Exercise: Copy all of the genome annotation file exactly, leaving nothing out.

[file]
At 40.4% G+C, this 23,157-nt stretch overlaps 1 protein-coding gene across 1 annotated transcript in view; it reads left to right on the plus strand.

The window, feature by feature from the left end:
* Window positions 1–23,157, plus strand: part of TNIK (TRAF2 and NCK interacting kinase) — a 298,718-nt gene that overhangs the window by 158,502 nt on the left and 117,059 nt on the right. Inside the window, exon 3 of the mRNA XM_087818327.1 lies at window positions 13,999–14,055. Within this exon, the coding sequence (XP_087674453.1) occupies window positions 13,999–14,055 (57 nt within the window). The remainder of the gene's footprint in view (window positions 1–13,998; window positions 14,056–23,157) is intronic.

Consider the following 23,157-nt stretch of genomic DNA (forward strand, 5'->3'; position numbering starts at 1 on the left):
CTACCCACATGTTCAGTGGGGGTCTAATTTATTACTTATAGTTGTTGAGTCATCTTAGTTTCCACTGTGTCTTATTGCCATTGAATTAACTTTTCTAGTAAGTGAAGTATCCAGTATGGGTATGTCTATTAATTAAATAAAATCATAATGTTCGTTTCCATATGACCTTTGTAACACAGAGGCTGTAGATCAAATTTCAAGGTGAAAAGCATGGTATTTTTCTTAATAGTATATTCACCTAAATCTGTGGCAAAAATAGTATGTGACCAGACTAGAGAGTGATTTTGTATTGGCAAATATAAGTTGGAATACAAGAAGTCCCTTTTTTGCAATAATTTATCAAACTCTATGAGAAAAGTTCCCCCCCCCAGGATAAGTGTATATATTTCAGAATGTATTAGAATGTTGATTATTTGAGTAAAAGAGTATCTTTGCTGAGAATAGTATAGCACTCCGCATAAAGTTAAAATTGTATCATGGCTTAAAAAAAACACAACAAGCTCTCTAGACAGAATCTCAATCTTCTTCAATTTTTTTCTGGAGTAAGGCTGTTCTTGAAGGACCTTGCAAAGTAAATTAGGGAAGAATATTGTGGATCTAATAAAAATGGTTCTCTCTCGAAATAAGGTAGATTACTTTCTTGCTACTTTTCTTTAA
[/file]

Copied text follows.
At 40.4% G+C, this 23,157-nt stretch overlaps 1 protein-coding gene across 1 annotated transcript in view; it reads left to right on the plus strand.

The window, feature by feature from the left end:
* Window positions 1–23,157, plus strand: part of TNIK (TRAF2 and NCK interacting kinase) — a 298,718-nt gene that overhangs the window by 158,502 nt on the left and 117,059 nt on the right. Inside the window, exon 3 of the mRNA XM_087818327.1 lies at window positions 13,999–14,055. Within this exon, the coding sequence (XP_087674453.1) occupies window positions 13,999–14,055 (57 nt within the window). The remainder of the gene's footprint in view (window positions 1–13,998; window positions 14,056–23,157) is intronic.

Consider the following 23,157-nt stretch of genomic DNA (forward strand, 5'->3'; position numbering starts at 1 on the left):
CTACCCACATGTTCAGTGGGGGTCTAATTTATTACTTATAGTTGTTGAGTCATCTTAGTTTCCACTGTGTCTTATTGCCATTGAATTAACTTTTCTAGTAAGTGAAGTATCCAGTATGGGTATGTCTATTAATTAAATAAAATCATAATGTTCGTTTCCATATGACCTTTGTAACACAGAGGCTGTAGATCAAATTTCAAGGTGAAAAGCATGGTATTTTTCTTAATAGTATATTCACCTAAATCTGTGGCAAAAATAGTATGTGACCAGACTAGAGAGTGATTTTGTATTGGCAAATATAAGTTGGAATACAAGAAGTCCCTTTTTTGCAATAATTTATCAAACTCTATGAGAAAAGTTCCCCCCCCCAGGATAAGTGTATATATTTCAGAATGTATTAGAATGTTGATTATTTGAGTAAAAGAGTATCTTTGCTGAGAATAGTATAGCACTCCGCATAAAGTTAAAATTGTATCATGGCTTAAAAAAAACACAACAAGCTCTCTAGACAGAATCTCAATCTTCTTCAATTTTTTTCTGGAGTAAGGCTGTTCTTGAAGGACCTTGCAAAGTAAATTAGGGAAGAATATTGTGGATCTAATAAAAATGGTTCTCTCTCGAAATAAGGTAGATTACTTTCTTGCTACTTTTCTTTAA